9. Grounds for immediate leaving on the nanny’s part ( I like to include this because it protects the nanny from being in an abusive or unsafe job. This list can include witnessing child abuse-you don’t want to get involved with that, it will mostlikely escalate– if a parent “comes on to you” romantically, if you are hit, cussed at or otherwise threatened by a parent, if the child does any of the above. 
  10. Signed and Dated


Nannies PLEASE protect yourself and your job by initiating a contract. Parents, you are the employer, every other job I have been at requires a contract, yours should be no different.

If you know of a contract horror story or think something is missing from my sample contract, feel free to comment. I love getting feedback on my blogs!


A Nanny’s Worth: The Guide to Paying your Nanny Fairly

I started my “career” as a babysitter when I was 13. Still a kid myself, I can understand the hesitation parents felt when leaving me alone with their children, simply because of my age. But I was a great date night sitter. Too young to have plans on Friday and Saturday nights, parents often called to just get out of the house for a couple hours. When I first started sitting, I charged $5 an hour, and $1 extra per additional kid. I was CPR certified and had taken a babysitting course, which parents liked and used as a measuring tool to see how dedicated and  responsible I was.

When I started high school, my time was more limited, between school, band, JROTC, and driving lessons. Because I was in higher demand, more mature, and had my own transportation, I raised my going rate to $7-$10 depending on time needed and number of kids. It has never been my goal or intention to get over paid or put a family out so using minimum wage as a gage was fair. I think it is great that parents go out and have fun- kid free time, but it is also expensive. Look at a sample date night for parents:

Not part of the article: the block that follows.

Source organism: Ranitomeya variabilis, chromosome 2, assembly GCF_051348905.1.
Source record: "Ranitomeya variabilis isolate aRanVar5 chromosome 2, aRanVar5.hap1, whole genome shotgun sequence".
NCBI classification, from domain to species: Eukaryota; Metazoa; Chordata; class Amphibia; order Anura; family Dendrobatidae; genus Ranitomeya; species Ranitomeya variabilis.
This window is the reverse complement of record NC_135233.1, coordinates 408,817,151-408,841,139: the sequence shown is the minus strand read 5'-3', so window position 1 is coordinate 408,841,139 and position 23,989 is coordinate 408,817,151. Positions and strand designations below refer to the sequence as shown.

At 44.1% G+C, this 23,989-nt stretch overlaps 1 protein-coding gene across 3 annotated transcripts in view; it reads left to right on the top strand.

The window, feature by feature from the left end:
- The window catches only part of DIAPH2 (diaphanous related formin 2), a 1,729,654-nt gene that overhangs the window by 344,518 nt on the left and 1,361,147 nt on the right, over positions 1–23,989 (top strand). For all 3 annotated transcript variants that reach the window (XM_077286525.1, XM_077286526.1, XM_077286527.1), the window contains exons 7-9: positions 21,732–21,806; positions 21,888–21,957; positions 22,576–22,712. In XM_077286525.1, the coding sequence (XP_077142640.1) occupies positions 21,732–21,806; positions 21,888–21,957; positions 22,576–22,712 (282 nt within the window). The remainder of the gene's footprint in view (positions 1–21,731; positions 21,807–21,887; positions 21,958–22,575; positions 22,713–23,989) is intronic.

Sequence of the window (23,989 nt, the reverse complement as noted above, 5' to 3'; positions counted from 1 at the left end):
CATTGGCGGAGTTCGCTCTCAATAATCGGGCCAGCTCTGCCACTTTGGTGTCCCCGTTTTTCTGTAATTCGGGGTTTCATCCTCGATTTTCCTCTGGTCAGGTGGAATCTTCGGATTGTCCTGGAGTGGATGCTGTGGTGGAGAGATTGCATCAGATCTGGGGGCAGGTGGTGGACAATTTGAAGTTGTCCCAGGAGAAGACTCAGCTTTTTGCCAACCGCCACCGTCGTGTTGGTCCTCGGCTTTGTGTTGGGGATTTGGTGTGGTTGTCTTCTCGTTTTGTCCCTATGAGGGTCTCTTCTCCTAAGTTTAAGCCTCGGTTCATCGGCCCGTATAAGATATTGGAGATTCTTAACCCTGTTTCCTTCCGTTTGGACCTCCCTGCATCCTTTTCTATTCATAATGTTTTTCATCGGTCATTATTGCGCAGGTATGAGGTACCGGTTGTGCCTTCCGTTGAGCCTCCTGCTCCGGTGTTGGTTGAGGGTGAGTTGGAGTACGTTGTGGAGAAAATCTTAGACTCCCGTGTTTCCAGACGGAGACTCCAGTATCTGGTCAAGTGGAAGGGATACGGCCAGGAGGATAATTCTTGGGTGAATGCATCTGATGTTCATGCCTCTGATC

• Dinner- $20-$30
  • Movie- $20 + $10 on popcorn and snacks
  • Babysitter for 4 hours- $40! (thats on the cheap side)
  • Thats close to $100 for a night out. I know when I become a mom, that will probably not be in the budget.

Now that I am graduated and nannying is a full time job I have raised my going rate to $15 an hour. While this seems high, the job description for nannying is a little more extensive than babysitting. In a typical day, I have to feed, chauffer, discipline, tutor, and clean up after two kids. I am considered on the low side for what to pay nannies. Since I am new to it this is my starting rate. As experience builds, as with any other job, the pay will go up. Depending on your area, nannies can range from $15-$30 an hour.

In addition to pay, parents often give tips for good service or when they are impressed. If your babysitter goes out of their way to bring craft supplies or make a yummy dinner (something other than the usual mac n cheese) make them feel appreciated with a couple extra dollars. Babysitters, here are 3 easy ways to impress parents:

  1. clean up the house. With little kids running around, the house is probably scattered with toys. It is the last thing parents want to deal with after a romantic night out.
  2. do the dishes- again, after a date night, who wants to clean dishes?
  3. Bring crafts- it doesnt have to be expensive, but holiday themed or cool crafts are always a plus.

Nannies often become additions to the family and many families feel it is appropriate to give their nannies gifts for holidays and birthdays. I was so taken a back when my employer sent me a birthday card and gave me a Christmas bonus. The kids made me Valentine cards too. It was not expected and made me feel like I had done a good job with their family.

So lets recap:

Babysitter age 13-16: $5-7 an hour

Babysitter age 17-20: $7-10 an hour plus a tip if good service

Nanny (young or inexperienced): $15-20 an hour you can negotiate gas and duties + the occasional bonus optional

Nanny (experienced): $20-$40 depending on area, demand, hours, gas, duties, etc.

My final tip: ALWAYS make a contract with nannies laying out exactly what is expected of them. Come back for my article on THE NANNY CONTRACT

How to Say Goodbye

One of the best parts of my job is how attached I become to each child and every family. I have watched kids grow from infants to middle schoolers, listened to how hundreds of days at school went, wiped away tears after a tumble, experienced birthdays, holidays, successes at school spelling bees..The time I spend with each child is a moment I will never forget. Part of the reason for writing this blog is to document some of my most memorable experiences as a babysitter and nanny. But there comes a time when it is time for me to leave a family, whether by choice or because I am no longer needed. It is these times that become the not so fun days for me. Here are a couple scenarios that I have been through and how I dealt with leaving the family.